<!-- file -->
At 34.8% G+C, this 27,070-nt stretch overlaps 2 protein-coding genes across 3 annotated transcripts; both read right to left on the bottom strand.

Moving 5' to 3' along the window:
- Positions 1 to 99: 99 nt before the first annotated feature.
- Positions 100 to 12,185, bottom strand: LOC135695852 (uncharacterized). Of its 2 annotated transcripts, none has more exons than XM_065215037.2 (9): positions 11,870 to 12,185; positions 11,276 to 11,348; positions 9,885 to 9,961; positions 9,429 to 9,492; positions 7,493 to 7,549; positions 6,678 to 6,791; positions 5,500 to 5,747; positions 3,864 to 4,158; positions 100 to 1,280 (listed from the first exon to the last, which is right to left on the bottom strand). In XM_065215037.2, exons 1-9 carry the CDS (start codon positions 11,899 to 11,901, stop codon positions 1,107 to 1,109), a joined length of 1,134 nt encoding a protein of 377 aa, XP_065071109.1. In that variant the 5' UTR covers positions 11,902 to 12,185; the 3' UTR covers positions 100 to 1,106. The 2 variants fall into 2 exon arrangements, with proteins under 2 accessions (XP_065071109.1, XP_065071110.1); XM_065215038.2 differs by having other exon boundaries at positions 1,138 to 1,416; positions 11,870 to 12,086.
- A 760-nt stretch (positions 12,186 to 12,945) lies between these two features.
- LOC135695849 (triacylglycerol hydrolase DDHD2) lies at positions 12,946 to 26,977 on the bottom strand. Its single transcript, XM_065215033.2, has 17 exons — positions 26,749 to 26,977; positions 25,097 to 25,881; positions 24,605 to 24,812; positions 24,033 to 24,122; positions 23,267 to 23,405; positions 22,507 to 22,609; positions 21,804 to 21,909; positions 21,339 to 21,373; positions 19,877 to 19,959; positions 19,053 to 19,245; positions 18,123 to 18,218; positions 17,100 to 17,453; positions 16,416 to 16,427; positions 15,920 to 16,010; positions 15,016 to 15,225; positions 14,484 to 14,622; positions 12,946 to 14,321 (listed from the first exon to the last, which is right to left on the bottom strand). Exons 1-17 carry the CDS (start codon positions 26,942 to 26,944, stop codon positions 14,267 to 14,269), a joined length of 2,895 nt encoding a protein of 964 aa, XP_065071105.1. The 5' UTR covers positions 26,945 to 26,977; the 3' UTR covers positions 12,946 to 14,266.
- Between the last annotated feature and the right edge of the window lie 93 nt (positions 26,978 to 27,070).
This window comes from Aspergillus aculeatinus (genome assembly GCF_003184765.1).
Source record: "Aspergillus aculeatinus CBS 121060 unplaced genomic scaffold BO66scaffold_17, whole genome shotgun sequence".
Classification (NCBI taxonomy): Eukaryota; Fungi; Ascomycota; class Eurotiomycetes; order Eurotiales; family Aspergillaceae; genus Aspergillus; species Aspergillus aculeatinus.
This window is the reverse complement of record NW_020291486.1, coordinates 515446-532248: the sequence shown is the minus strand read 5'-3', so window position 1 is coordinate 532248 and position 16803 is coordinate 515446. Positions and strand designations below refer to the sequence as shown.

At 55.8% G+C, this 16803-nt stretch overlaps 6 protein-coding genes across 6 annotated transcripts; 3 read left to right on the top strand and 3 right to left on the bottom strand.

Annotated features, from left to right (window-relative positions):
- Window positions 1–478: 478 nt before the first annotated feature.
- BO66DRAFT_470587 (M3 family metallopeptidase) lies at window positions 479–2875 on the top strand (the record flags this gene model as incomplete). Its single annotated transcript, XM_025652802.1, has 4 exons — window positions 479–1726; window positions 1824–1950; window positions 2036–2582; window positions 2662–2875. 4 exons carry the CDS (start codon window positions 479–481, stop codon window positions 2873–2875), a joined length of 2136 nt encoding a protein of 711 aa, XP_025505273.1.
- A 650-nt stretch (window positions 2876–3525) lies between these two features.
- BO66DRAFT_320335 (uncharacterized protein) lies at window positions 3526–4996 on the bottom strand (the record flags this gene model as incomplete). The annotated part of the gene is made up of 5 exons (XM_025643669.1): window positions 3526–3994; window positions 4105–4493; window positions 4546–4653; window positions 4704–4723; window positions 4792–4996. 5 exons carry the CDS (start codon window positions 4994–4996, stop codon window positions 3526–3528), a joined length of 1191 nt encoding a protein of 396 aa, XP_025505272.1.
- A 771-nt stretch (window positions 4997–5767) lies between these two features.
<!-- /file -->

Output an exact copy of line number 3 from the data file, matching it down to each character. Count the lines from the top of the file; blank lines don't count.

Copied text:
- Positions 1 to 99: 99 nt before the first annotated feature.